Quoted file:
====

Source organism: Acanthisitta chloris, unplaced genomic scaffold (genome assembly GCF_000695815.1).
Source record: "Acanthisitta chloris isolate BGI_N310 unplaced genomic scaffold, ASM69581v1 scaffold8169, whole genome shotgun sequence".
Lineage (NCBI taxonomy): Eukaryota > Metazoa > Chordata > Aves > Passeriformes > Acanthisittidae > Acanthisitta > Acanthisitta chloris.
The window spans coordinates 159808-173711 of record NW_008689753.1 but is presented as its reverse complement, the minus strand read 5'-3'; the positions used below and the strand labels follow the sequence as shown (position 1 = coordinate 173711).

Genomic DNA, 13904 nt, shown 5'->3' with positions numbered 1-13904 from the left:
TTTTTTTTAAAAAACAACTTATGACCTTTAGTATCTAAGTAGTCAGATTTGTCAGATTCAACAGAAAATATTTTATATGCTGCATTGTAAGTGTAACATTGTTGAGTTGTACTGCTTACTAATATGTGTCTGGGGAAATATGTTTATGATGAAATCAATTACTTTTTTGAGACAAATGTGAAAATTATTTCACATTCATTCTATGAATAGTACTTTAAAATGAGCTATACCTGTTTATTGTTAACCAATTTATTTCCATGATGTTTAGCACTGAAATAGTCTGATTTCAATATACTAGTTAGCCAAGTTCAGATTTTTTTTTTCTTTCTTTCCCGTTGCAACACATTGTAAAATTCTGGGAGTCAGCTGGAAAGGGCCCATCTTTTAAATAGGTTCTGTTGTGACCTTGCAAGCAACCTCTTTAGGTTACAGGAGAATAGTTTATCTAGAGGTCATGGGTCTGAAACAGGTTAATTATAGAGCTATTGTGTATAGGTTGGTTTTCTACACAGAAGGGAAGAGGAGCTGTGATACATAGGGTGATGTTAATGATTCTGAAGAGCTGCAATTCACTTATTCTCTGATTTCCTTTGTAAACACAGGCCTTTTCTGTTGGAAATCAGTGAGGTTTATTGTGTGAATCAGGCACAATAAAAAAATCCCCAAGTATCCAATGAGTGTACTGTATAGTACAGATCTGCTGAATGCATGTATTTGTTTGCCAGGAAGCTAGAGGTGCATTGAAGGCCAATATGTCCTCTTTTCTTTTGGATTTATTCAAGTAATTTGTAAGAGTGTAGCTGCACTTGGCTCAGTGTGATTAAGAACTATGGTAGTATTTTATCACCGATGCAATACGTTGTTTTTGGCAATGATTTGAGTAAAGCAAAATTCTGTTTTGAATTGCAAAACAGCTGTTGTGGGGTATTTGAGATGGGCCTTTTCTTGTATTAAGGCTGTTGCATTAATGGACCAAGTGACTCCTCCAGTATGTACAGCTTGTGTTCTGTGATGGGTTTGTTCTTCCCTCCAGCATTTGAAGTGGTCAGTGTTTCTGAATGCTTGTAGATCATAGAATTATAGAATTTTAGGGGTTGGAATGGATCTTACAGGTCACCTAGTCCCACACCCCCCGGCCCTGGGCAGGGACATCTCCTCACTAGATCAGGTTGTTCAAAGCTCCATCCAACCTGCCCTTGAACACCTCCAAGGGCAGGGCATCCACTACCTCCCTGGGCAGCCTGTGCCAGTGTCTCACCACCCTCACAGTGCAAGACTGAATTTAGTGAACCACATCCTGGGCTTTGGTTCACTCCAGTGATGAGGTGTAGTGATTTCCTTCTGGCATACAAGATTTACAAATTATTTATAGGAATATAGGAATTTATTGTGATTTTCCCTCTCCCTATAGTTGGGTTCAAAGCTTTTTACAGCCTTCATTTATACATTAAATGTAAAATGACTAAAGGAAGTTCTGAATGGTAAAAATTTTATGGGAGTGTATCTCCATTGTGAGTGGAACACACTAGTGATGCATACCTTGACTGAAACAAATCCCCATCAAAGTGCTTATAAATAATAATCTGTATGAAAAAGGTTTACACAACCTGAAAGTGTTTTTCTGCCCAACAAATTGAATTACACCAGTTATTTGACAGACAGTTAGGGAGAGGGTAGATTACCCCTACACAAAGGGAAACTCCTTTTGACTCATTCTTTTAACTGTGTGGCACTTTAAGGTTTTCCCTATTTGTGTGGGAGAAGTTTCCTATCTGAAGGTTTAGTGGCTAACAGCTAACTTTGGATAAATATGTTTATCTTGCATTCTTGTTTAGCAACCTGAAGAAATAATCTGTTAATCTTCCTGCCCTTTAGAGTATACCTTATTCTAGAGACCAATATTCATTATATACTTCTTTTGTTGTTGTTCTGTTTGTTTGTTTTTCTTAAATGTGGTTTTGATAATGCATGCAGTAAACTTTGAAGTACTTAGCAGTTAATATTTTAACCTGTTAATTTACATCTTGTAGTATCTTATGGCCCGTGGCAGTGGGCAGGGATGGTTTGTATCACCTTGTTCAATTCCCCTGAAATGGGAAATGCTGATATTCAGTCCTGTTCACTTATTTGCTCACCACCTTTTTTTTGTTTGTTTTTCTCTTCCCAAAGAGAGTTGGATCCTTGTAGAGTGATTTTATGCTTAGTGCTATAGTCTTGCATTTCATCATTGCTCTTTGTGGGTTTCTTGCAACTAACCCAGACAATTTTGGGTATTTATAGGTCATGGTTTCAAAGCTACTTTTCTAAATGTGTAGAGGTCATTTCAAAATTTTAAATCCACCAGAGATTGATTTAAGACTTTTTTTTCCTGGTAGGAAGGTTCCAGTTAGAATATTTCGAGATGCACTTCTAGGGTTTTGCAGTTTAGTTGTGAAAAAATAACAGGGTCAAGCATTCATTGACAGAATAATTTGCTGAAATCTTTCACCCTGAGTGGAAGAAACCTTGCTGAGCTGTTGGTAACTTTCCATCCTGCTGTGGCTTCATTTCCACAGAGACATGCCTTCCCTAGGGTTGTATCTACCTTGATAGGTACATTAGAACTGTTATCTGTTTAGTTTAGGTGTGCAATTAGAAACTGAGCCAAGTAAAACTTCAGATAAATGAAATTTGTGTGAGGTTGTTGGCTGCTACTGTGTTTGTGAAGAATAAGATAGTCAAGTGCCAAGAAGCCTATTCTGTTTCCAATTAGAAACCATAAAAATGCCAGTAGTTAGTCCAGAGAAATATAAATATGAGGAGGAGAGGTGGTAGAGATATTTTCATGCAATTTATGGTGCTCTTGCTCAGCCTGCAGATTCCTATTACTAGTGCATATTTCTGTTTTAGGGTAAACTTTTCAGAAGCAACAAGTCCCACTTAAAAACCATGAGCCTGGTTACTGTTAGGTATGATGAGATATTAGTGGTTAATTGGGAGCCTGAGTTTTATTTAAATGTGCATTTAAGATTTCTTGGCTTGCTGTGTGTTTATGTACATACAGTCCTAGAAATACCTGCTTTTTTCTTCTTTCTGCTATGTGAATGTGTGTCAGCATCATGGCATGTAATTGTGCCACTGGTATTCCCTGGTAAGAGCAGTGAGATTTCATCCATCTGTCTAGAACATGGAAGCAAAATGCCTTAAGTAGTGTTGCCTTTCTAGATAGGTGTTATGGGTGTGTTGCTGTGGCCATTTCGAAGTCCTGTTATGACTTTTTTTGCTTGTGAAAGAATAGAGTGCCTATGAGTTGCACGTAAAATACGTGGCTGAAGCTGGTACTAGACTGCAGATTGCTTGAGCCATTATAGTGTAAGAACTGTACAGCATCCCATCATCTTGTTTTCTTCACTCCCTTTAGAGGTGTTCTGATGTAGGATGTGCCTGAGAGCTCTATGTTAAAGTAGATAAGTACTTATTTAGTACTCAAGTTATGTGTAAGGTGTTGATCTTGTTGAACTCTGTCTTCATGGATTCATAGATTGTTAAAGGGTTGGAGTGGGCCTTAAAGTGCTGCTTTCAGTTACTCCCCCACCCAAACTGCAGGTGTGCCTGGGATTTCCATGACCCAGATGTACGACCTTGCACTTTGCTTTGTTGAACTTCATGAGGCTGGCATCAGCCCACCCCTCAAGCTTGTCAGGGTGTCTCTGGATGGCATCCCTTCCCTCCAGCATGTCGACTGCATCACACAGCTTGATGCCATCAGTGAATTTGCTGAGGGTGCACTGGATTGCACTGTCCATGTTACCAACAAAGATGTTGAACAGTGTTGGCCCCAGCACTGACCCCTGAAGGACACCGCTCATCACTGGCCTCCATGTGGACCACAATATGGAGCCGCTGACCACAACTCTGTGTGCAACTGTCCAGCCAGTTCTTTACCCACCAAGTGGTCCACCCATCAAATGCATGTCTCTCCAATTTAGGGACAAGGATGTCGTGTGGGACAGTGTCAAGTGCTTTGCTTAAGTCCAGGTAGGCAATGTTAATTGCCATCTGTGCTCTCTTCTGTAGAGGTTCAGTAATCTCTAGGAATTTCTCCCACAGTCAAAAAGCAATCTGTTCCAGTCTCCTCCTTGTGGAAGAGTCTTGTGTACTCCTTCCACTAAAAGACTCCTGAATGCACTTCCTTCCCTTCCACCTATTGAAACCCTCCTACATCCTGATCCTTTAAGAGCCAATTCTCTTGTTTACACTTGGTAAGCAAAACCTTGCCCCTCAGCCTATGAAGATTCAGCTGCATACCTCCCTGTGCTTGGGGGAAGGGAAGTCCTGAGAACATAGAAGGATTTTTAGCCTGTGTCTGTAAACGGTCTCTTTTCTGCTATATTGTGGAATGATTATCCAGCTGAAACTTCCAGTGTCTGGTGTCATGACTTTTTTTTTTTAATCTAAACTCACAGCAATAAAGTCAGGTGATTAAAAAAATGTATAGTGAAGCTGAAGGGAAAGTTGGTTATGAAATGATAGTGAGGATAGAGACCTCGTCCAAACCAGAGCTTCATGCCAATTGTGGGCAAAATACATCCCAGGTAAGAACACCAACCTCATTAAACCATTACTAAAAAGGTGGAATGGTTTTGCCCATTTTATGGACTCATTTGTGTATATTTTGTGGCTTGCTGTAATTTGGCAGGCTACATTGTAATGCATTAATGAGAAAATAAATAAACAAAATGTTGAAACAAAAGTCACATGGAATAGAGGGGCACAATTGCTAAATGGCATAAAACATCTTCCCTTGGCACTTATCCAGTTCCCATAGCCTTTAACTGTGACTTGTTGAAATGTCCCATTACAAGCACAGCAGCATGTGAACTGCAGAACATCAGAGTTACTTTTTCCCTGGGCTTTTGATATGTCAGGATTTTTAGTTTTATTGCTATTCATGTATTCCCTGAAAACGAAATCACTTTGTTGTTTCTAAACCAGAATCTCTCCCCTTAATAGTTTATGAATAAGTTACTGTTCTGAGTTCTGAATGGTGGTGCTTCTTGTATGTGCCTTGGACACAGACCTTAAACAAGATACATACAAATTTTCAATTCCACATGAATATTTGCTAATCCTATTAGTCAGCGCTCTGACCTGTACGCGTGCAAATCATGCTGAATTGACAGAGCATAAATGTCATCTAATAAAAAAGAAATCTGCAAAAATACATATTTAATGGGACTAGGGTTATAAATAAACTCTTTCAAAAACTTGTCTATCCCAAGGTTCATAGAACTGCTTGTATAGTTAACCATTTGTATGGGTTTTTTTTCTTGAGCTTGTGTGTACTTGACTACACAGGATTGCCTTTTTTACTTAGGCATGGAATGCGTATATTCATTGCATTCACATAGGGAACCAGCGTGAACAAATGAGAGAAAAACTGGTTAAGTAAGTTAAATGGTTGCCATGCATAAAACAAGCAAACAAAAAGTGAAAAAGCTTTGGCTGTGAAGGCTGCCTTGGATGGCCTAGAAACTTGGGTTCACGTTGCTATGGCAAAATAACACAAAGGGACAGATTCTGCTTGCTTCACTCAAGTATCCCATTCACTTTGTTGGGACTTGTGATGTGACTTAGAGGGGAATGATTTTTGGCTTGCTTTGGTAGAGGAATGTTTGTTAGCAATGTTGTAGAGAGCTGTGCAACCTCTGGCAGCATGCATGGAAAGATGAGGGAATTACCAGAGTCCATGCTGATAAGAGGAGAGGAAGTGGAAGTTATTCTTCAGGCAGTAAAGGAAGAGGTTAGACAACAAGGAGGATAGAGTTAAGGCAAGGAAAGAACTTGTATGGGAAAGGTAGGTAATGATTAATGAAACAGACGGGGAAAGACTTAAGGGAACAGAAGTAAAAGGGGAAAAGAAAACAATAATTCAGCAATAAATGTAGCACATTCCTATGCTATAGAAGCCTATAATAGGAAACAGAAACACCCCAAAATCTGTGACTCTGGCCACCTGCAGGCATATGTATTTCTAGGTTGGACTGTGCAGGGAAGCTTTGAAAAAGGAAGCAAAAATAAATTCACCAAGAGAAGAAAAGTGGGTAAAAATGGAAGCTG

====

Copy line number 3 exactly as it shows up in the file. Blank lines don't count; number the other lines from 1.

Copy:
Lineage (NCBI taxonomy): Eukaryota > Metazoa > Chordata > Aves > Passeriformes > Acanthisittidae > Acanthisitta > Acanthisitta chloris.